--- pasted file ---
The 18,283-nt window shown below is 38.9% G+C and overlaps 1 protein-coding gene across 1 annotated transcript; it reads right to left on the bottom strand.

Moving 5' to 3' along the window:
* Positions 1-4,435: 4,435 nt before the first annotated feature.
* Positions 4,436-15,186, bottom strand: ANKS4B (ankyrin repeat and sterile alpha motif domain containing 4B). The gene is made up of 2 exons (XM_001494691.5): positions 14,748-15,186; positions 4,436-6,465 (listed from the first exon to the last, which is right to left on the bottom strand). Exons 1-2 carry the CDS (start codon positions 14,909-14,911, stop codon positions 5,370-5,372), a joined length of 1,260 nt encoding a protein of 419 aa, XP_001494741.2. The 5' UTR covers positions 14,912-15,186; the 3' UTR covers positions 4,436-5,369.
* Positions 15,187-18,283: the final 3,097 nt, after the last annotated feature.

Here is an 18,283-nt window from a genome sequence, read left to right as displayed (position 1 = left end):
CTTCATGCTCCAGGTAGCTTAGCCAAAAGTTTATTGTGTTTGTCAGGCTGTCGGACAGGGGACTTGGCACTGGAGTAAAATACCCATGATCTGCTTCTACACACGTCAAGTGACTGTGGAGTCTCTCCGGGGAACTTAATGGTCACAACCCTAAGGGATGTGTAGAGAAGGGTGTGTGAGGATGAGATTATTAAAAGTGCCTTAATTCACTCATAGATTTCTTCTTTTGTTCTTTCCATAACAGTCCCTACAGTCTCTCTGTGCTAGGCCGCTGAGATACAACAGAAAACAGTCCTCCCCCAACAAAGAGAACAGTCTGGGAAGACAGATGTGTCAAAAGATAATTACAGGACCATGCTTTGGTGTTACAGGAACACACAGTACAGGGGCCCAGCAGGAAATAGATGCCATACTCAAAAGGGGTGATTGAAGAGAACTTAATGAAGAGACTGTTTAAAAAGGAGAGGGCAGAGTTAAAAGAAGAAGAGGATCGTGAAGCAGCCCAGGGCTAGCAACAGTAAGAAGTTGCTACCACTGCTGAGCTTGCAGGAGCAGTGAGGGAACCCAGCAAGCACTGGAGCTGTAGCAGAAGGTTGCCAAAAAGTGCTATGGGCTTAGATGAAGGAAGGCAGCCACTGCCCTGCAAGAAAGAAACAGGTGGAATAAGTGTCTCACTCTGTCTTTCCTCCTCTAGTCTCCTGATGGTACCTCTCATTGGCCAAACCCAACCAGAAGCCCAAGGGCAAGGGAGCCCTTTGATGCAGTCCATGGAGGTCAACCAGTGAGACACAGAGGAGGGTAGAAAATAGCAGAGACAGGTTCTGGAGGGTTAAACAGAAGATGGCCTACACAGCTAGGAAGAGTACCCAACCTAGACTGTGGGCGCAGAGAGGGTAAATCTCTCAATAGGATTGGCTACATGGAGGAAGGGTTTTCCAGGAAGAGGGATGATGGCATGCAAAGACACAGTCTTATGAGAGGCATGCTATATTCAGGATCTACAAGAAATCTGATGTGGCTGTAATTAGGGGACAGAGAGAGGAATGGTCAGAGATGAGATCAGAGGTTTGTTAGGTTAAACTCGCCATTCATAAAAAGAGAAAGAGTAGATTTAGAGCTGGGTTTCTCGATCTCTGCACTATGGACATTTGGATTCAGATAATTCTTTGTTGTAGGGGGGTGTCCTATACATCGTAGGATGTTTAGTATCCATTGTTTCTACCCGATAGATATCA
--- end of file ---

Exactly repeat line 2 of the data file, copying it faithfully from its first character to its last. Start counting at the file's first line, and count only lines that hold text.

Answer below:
Moving 5' to 3' along the window: